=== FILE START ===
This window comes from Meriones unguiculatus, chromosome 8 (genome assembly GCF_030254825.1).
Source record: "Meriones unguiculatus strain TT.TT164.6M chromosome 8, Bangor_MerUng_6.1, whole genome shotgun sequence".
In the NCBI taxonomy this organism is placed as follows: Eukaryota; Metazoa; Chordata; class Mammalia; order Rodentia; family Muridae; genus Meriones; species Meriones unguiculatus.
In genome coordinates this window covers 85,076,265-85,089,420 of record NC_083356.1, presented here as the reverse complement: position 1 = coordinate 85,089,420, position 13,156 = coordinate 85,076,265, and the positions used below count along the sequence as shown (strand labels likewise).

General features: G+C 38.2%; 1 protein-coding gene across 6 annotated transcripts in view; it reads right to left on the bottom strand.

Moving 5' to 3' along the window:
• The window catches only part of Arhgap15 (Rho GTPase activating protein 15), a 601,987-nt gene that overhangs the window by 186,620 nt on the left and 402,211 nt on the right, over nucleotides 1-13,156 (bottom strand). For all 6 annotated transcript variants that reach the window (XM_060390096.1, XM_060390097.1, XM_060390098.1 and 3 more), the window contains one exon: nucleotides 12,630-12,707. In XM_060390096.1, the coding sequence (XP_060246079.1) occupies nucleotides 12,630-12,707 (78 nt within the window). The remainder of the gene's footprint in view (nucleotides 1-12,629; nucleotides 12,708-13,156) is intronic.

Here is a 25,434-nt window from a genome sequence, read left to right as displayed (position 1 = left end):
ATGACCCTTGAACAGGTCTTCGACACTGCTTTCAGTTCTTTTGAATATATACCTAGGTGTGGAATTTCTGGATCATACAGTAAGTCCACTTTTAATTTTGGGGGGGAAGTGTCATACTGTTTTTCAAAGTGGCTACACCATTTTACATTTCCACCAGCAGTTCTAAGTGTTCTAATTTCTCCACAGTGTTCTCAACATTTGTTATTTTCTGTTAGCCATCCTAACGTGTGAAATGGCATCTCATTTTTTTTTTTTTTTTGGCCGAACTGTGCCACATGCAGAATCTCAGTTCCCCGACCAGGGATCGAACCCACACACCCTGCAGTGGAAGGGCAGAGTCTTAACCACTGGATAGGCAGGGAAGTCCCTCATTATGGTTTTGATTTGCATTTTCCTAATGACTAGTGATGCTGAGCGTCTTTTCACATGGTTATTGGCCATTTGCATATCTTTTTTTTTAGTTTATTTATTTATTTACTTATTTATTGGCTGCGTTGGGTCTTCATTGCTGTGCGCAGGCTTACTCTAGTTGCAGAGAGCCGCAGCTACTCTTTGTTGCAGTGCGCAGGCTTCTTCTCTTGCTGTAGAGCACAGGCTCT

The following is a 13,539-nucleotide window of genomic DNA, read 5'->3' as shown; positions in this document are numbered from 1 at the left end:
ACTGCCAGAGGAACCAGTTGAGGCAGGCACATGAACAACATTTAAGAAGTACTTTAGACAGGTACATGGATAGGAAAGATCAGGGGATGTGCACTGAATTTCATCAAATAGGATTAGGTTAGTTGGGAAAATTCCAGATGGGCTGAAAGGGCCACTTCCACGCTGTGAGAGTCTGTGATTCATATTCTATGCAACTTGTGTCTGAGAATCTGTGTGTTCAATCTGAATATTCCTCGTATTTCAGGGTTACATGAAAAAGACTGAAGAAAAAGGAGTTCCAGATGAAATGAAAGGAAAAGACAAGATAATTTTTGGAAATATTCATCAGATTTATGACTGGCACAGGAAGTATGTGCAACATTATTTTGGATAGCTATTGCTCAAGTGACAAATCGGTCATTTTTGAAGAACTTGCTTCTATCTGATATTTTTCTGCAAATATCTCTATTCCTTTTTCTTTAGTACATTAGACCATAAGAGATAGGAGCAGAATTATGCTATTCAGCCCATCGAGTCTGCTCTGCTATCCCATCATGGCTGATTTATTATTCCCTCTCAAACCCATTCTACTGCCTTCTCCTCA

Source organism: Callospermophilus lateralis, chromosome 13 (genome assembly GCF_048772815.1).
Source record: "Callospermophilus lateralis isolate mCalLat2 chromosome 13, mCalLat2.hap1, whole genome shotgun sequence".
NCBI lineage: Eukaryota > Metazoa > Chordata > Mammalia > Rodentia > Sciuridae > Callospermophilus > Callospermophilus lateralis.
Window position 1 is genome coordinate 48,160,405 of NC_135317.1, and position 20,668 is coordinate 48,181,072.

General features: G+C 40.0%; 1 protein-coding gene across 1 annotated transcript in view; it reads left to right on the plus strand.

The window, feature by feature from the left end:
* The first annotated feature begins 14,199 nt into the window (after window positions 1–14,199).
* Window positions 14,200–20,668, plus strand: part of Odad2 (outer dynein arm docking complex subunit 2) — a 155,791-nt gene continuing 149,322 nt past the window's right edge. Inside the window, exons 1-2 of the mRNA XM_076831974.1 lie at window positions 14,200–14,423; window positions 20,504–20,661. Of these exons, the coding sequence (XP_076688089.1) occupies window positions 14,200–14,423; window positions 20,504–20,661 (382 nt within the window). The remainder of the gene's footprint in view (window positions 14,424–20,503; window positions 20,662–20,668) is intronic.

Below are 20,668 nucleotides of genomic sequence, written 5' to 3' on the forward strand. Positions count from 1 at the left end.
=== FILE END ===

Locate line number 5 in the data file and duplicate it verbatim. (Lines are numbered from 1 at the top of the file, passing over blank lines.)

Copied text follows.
General features: G+C 38.2%; 1 protein-coding gene across 6 annotated transcripts in view; it reads right to left on the bottom strand.